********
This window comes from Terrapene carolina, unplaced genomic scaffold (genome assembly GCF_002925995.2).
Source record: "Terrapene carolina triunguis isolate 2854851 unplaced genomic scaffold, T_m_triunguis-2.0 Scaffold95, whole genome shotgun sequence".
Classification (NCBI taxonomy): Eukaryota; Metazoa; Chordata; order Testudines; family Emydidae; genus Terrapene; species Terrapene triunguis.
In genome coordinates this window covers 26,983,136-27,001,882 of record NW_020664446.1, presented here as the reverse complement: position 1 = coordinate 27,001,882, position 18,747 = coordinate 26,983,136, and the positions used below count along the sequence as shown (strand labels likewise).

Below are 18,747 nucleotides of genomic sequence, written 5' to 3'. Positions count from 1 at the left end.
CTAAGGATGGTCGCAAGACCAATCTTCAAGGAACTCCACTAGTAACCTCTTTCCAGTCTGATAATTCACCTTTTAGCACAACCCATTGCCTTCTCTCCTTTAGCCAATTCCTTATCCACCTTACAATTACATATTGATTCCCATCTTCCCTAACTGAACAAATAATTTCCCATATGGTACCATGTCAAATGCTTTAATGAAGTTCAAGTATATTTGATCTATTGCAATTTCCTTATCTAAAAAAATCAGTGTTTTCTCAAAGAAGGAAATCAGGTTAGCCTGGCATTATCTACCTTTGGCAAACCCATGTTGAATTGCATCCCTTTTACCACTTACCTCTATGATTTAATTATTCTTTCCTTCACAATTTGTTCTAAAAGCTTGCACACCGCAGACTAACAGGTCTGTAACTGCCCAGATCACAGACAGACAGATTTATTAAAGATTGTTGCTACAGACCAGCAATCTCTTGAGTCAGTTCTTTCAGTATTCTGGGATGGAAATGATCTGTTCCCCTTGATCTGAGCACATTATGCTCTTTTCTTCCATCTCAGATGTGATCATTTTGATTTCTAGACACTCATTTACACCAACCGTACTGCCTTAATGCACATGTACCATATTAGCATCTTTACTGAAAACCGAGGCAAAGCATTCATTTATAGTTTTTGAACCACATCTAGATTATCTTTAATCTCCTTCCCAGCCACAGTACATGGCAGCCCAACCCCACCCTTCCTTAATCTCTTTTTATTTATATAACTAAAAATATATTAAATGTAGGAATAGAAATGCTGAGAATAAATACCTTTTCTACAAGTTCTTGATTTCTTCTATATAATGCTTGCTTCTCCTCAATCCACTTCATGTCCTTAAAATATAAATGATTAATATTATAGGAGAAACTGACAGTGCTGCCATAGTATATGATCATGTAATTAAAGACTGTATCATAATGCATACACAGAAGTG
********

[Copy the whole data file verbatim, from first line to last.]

This window comes from Terrapene carolina, unplaced genomic scaffold (genome assembly GCF_002925995.2).
Source record: "Terrapene carolina triunguis isolate 2854851 unplaced genomic scaffold, T_m_triunguis-2.0 Scaffold95, whole genome shotgun sequence".
Classification (NCBI taxonomy): Eukaryota; Metazoa; Chordata; order Testudines; family Emydidae; genus Terrapene; species Terrapene triunguis.
In genome coordinates this window covers 26,983,136-27,001,882 of record NW_020664446.1, presented here as the reverse complement: position 1 = coordinate 27,001,882, position 18,747 = coordinate 26,983,136, and the positions used below count along the sequence as shown (strand labels likewise).

Below are 18,747 nucleotides of genomic sequence, written 5' to 3'. Positions count from 1 at the left end.
CTAAGGATGGTCGCAAGACCAATCTTCAAGGAACTCCACTAGTAACCTCTTTCCAGTCTGATAATTCACCTTTTAGCACAACCCATTGCCTTCTCTCCTTTAGCCAATTCCTTATCCACCTTACAATTACATATTGATTCCCATCTTCCCTAACTGAACAAATAATTTCCCATATGGTACCATGTCAAATGCTTTAATGAAGTTCAAGTATATTTGATCTATTGCAATTTCCTTATCTAAAAAAATCAGTGTTTTCTCAAAGAAGGAAATCAGGTTAGCCTGGCATTATCTACCTTTGGCAAACCCATGTTGAATTGCATCCCTTTTACCACTTACCTCTATGATTTAATTATTCTTTCCTTCACAATTTGTTCTAAAAGCTTGCACACCGCAGACTAACAGGTCTGTAACTGCCCAGATCACAGACAGACAGATTTATTAAAGATTGTTGCTACAGACCAGCAATCTCTTGAGTCAGTTCTTTCAGTATTCTGGGATGGAAATGATCTGTTCCCCTTGATCTGAGCACATTATGCTCTTTTCTTCCATCTCAGATGTGATCATTTTGATTTCTAGACACTCATTTACACCAACCGTACTGCCTTAATGCACATGTACCATATTAGCATCTTTACTGAAAACCGAGGCAAAGCATTCATTTATAGTTTTTGAACCACATCTAGATTATCTTTAATCTCCTTCCCAGCCACAGTACATGGCAGCCCAACCCCACCCTTCCTTAATCTCTTTTTATTTATATAACTAAAAATATATTAAATGTAGGAATAGAAATGCTGAGAATAAATACCTTTTCTACAAGTTCTTGATTTCTTCTATATAATGCTTGCTTCTCCTCAATCCACTTCATGTCCTTAAAATATAAATGATTAATATTATAGGAGAAACTGACAGTGCTGCCATAGTATATGATCATGTAATTAAAGACTGTATCATAATGCATACACAGAAGTG